William Cavendish, 2nd Earl of Devonshire

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The Earl of Devonshire
Earlofdevenshire.jpg
Borncirca 1590
Died20 June 1628
Spouse(s)
(m. 1608)
Children
Parent(s) William Cavendish, 1st Earl of Devonshire
Anne Keighley

William Cavendish, 2nd Earl of Devonshire (c. 1590 – 20 June 1628) was an English nobleman, courtier, and politician who sat in the House of Commons from 1614 until 1626 when he succeeded to the peerage and sat in the House of Lords.

Contents

Life

Cavendish was the second son of William Cavendish, 1st Earl of Devonshire, by his first wife Anne Keighley. He was educated by Thomas Hobbes, the philosopher, who lived at Chatsworth as his private tutor for many years. In 1608, he went up to St John's College, Cambridge accompanied by Hobbes. [1] He was knighted at Whitehall in 1609. He then went with Hobbes on a Grand Tour from about 1610, where he visited France and Italy before his coming of age. He was a leader of court society, and an intimate friend of James I, and Hobbes praised his learning in the dedication of his translation of Thucydides.

In 1614, Cavendish was elected member of parliament for Derbyshire. He became Lord Lieutenant of Derbyshire in 1619. In 1621 he was re-elected MP for Derbyshire. In April 1622 he introduced to audiences with the king Schwarzenburg, ambassador from the Emperor Ferdinand, Valerssio from Venice, and d'Arsennes and Joachimi from the United Provinces. He was re-elected MP for Derbyshire in 1624 and 1625. In 1625 he was present at Charles I's marriage with Henrietta Maria. He was high bailiff of Tutbury in 1626 and was re-elected MP for Derbyshire in 1626, until the death of his father early in 1626 gave him a seat in the House of Lords. In the Lords, he resisted George Villiers, 1st Duke of Buckingham's attempt to find a treasonable meaning on a speech of Sir Dudley Digges (13 May 1626).

Cavendish's spending strained his resources, and he procured a private Act of Parliament to enable him to sell some of the entailed estates in discharge of his debts in 1628. His London house was in Bishopsgate, on the site afterwards occupied by Devonshire Square.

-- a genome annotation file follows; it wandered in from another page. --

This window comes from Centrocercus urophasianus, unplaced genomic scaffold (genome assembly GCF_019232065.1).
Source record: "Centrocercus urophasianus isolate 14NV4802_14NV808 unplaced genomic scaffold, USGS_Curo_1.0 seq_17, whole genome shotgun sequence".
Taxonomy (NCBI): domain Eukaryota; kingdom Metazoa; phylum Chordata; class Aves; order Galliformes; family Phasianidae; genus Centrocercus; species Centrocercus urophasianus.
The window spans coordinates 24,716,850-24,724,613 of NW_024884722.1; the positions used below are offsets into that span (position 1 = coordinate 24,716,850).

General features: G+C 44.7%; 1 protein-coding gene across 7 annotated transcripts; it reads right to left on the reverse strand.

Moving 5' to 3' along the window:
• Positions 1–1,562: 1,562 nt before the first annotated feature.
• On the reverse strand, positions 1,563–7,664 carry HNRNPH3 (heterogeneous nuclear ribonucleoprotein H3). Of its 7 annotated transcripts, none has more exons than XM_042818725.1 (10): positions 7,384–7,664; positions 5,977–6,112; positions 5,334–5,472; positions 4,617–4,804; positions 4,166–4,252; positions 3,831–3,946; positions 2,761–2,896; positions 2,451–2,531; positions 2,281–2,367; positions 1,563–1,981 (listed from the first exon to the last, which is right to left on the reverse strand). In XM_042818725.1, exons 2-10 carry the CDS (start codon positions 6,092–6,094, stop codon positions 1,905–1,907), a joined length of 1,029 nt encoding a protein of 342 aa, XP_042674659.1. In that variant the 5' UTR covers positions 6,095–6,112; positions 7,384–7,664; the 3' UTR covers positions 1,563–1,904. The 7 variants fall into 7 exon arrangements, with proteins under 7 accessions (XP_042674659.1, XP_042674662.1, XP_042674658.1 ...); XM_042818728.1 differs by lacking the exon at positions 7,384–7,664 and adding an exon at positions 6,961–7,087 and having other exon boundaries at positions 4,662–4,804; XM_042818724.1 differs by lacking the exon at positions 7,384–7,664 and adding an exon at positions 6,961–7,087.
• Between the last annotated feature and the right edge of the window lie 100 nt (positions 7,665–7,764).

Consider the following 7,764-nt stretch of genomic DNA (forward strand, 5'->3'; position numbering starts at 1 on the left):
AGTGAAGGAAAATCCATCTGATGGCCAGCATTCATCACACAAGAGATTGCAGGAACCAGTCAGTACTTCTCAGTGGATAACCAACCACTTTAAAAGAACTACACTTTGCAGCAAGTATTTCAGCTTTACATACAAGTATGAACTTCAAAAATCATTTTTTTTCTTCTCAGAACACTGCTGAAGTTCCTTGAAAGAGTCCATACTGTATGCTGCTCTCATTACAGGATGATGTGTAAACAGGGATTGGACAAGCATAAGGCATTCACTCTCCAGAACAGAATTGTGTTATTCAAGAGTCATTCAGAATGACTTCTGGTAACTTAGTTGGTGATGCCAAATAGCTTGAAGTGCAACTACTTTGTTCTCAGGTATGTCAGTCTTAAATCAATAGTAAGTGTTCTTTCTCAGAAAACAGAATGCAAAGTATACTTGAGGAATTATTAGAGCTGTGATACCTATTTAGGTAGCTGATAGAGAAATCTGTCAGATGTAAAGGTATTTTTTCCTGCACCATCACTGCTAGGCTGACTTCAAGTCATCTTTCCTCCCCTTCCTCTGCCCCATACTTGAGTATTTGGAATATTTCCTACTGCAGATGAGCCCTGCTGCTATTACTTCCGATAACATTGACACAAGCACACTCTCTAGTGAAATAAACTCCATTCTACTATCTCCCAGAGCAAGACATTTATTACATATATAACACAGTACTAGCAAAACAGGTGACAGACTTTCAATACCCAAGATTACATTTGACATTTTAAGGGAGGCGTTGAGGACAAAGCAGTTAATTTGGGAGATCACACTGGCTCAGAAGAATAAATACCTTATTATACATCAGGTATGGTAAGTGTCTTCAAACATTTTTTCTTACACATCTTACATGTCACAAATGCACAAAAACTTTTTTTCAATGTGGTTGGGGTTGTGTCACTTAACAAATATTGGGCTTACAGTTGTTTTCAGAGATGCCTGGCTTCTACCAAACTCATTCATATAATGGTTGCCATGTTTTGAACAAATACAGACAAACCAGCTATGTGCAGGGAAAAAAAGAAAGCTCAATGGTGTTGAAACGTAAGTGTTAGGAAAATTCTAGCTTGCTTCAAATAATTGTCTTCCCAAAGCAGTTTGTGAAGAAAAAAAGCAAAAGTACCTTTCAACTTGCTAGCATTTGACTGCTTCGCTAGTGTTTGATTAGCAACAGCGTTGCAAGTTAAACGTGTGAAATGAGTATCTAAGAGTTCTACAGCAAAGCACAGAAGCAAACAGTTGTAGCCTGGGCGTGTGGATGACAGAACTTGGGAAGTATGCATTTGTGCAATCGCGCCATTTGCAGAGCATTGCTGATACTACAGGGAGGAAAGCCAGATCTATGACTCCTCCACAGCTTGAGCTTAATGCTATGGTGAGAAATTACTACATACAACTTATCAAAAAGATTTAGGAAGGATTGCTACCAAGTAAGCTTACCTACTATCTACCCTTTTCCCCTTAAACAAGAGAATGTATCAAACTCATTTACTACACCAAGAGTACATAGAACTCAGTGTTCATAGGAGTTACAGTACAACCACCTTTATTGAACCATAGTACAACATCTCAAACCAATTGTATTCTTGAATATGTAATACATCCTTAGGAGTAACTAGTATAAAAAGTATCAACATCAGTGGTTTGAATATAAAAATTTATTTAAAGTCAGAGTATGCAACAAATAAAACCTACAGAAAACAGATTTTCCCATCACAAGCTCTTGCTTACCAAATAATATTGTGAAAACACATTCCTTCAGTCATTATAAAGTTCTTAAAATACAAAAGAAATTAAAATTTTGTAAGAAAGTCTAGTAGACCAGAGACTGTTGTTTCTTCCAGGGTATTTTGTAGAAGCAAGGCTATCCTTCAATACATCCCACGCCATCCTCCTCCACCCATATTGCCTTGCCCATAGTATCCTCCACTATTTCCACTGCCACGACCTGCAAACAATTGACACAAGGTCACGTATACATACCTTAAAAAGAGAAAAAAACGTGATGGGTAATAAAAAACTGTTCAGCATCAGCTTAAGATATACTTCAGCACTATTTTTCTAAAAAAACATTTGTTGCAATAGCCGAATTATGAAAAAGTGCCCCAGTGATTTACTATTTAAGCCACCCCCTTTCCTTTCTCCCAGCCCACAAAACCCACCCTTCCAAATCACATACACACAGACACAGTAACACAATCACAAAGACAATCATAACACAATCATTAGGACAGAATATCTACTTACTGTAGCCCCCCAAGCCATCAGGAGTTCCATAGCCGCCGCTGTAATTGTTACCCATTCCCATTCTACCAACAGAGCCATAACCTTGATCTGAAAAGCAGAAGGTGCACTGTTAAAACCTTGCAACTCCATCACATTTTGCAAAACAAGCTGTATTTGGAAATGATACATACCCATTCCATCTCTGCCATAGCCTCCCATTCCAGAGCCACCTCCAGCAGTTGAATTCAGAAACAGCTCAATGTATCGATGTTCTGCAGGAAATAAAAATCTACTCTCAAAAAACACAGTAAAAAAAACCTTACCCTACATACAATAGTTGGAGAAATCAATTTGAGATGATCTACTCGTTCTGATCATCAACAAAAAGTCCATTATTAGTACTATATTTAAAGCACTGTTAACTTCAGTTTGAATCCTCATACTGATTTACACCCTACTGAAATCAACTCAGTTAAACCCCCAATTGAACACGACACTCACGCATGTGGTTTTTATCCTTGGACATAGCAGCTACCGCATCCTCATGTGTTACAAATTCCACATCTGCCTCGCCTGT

Cavendish died at his London house, from over-indulgence it was said, at the age of about 35 and was buried in All Hallows Church (All Saints Church), Derby. The monument was sculpted by Edward Marshall. [2]

Family

Christian, Lady Cavendish, with her daughter Van somer christian lady cavendish.jpg
Christian, Lady Cavendish, with her daughter

Cavendish married Christian(a) Bruce, daughter of Edward Bruce, 1st Lord Kinloss, [3] on 10 April 1608. They had three children:

Notes

  1. Linehan, Peter (2011). St John's College, Cambridge: A History. Boydell Press. p. 129. ISBN   9781843836087.
  2. Dictionary of British Sculptors 1660-1851 by Rupert Gunnis p.254
  3. Pearson, John, The Serpent and the Stag, (Holt, Rinehart and Winston, 1983), 44.
  4. HMC Duke of Portland, vol. 2 (London, 1893), p. 118.

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References

Attribution:

Parliament of England
Preceded by
Sir John Harpur
William Kniveton
Member of Parliament for Derbyshire
1614–1626
With: Henry Howard 1614
Sir Peter Fretchville 1621–1622
John Stanhope 1624–1625
John Manners 1626
Succeeded by
Sir Edward Leeke
John Frescheville
Honorary titles
Vacant
Title last held by
The Earl of Shrewsbury
Lord Lieutenant of Derbyshire
jointly with The Earl of Devonshire 1619–1626

1619–1628
Succeeded by
Peerage of England
Preceded by Earl of Devonshire
1626–1628
Succeeded by